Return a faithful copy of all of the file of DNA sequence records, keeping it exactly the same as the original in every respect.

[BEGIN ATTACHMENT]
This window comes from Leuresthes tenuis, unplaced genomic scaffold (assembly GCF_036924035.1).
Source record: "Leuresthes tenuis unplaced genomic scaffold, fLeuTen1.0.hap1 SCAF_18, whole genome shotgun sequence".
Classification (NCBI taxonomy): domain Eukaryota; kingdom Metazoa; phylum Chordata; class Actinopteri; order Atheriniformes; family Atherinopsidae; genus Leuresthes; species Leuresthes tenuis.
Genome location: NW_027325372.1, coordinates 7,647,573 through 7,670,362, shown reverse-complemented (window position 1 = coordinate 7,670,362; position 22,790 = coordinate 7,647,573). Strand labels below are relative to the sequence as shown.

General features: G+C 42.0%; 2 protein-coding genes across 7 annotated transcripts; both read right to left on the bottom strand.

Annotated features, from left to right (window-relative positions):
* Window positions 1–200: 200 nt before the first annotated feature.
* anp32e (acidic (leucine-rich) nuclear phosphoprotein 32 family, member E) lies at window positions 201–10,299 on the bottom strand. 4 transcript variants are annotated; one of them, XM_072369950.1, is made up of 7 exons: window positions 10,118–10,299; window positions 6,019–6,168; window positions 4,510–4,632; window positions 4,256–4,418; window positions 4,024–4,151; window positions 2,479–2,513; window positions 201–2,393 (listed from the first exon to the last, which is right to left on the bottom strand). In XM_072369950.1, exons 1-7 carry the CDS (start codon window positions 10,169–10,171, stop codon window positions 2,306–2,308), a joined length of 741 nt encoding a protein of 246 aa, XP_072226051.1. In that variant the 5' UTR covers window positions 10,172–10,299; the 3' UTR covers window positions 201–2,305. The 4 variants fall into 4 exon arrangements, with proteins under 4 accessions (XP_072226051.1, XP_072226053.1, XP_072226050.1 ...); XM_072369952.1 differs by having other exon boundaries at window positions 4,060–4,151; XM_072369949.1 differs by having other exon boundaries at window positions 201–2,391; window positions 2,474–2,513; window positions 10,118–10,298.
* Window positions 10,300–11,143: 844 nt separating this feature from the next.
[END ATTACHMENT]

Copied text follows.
This window comes from Leuresthes tenuis, unplaced genomic scaffold (assembly GCF_036924035.1).
Source record: "Leuresthes tenuis unplaced genomic scaffold, fLeuTen1.0.hap1 SCAF_18, whole genome shotgun sequence".
Classification (NCBI taxonomy): domain Eukaryota; kingdom Metazoa; phylum Chordata; class Actinopteri; order Atheriniformes; family Atherinopsidae; genus Leuresthes; species Leuresthes tenuis.
Genome location: NW_027325372.1, coordinates 7,647,573 through 7,670,362, shown reverse-complemented (window position 1 = coordinate 7,670,362; position 22,790 = coordinate 7,647,573). Strand labels below are relative to the sequence as shown.

General features: G+C 42.0%; 2 protein-coding genes across 7 annotated transcripts; both read right to left on the bottom strand.

Annotated features, from left to right (window-relative positions):
* Window positions 1–200: 200 nt before the first annotated feature.
* anp32e (acidic (leucine-rich) nuclear phosphoprotein 32 family, member E) lies at window positions 201–10,299 on the bottom strand. 4 transcript variants are annotated; one of them, XM_072369950.1, is made up of 7 exons: window positions 10,118–10,299; window positions 6,019–6,168; window positions 4,510–4,632; window positions 4,256–4,418; window positions 4,024–4,151; window positions 2,479–2,513; window positions 201–2,393 (listed from the first exon to the last, which is right to left on the bottom strand). In XM_072369950.1, exons 1-7 carry the CDS (start codon window positions 10,169–10,171, stop codon window positions 2,306–2,308), a joined length of 741 nt encoding a protein of 246 aa, XP_072226051.1. In that variant the 5' UTR covers window positions 10,172–10,299; the 3' UTR covers window positions 201–2,305. The 4 variants fall into 4 exon arrangements, with proteins under 4 accessions (XP_072226051.1, XP_072226053.1, XP_072226050.1 ...); XM_072369952.1 differs by having other exon boundaries at window positions 4,060–4,151; XM_072369949.1 differs by having other exon boundaries at window positions 201–2,391; window positions 2,474–2,513; window positions 10,118–10,298.
* Window positions 10,300–11,143: 844 nt separating this feature from the next.